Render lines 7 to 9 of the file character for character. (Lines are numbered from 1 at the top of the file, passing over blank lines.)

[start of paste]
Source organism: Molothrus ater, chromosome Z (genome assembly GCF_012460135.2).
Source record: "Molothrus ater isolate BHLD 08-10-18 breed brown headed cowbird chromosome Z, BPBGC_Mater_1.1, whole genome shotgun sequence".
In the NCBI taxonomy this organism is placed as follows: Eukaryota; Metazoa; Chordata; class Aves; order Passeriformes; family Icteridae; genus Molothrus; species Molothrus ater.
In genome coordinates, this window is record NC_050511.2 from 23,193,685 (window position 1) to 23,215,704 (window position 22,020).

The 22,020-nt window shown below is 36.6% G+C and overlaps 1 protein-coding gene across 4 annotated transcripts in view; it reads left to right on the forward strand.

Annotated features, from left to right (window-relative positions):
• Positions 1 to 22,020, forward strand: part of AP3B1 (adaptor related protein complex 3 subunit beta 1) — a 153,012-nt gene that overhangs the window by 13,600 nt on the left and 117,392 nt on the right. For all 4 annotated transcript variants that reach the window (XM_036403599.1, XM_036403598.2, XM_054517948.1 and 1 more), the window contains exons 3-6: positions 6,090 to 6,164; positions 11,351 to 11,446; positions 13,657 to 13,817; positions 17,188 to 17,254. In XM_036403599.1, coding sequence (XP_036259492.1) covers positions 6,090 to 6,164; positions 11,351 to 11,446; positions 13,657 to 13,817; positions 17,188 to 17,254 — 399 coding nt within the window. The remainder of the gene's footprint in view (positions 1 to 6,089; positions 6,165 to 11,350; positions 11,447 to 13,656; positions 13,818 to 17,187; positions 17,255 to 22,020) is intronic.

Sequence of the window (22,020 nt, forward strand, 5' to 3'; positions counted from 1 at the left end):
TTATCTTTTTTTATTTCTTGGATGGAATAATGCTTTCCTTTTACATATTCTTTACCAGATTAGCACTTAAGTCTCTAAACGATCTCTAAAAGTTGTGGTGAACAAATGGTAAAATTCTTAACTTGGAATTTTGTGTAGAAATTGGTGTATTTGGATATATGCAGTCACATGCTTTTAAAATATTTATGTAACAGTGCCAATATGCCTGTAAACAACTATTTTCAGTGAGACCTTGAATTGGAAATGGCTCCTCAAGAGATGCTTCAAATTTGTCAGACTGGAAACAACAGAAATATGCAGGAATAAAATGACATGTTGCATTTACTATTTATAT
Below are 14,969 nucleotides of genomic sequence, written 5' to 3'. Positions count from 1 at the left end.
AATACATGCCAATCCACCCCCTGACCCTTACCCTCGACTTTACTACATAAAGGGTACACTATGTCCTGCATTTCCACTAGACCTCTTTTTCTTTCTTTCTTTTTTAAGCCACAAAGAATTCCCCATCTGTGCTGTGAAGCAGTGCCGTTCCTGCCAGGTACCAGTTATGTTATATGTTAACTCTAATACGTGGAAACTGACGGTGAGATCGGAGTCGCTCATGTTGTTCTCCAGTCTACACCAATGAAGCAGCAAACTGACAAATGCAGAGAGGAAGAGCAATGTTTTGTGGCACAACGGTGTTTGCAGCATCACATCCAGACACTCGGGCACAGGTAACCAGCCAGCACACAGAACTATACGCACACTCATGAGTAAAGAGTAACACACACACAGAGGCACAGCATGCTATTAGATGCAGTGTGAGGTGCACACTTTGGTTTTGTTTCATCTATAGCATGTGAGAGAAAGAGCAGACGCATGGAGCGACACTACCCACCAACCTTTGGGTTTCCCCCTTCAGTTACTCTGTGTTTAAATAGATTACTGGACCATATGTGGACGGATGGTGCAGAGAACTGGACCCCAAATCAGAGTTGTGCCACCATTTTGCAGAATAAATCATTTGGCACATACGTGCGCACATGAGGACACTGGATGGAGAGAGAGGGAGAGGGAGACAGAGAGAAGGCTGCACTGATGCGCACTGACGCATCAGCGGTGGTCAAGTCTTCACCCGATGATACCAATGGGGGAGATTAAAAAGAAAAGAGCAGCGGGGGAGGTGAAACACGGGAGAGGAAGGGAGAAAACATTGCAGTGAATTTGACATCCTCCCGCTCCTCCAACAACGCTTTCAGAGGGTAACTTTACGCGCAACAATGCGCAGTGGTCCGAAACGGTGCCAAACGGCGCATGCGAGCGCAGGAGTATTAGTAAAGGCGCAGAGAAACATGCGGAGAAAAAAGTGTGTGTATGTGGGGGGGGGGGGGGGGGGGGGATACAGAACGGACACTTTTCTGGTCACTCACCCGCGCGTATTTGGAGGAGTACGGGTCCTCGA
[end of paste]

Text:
• Positions 1 to 22,020, forward strand: part of AP3B1 (adaptor related protein complex 3 subunit beta 1) — a 153,012-nt gene that overhangs the window by 13,600 nt on the left and 117,392 nt on the right. For all 4 annotated transcript variants that reach the window (XM_036403599.1, XM_036403598.2, XM_054517948.1 and 1 more), the window contains exons 3-6: positions 6,090 to 6,164; positions 11,351 to 11,446; positions 13,657 to 13,817; positions 17,188 to 17,254. In XM_036403599.1, coding sequence (XP_036259492.1) covers positions 6,090 to 6,164; positions 11,351 to 11,446; positions 13,657 to 13,817; positions 17,188 to 17,254 — 399 coding nt within the window. The remainder of the gene's footprint in view (positions 1 to 6,089; positions 6,165 to 11,350; positions 11,447 to 13,656; positions 13,818 to 17,187; positions 17,255 to 22,020) is intronic.

Sequence of the window (22,020 nt, forward strand, 5' to 3'; positions counted from 1 at the left end):
TTATCTTTTTTTATTTCTTGGATGGAATAATGCTTTCCTTTTACATATTCTTTACCAGATTAGCACTTAAGTCTCTAAACGATCTCTAAAAGTTGTGGTGAACAAATGGTAAAATTCTTAACTTGGAATTTTGTGTAGAAATTGGTGTATTTGGATATATGCAGTCACATGCTTTTAAAATATTTATGTAACAGTGCCAATATGCCTGTAAACAACTATTTTCAGTGAGACCTTGAATTGGAAATGGCTCCTCAAGAGATGCTTCAAATTTGTCAGACTGGAAACAACAGAAATATGCAGGAATAAAATGACATGTTGCATTTACTATTTATAT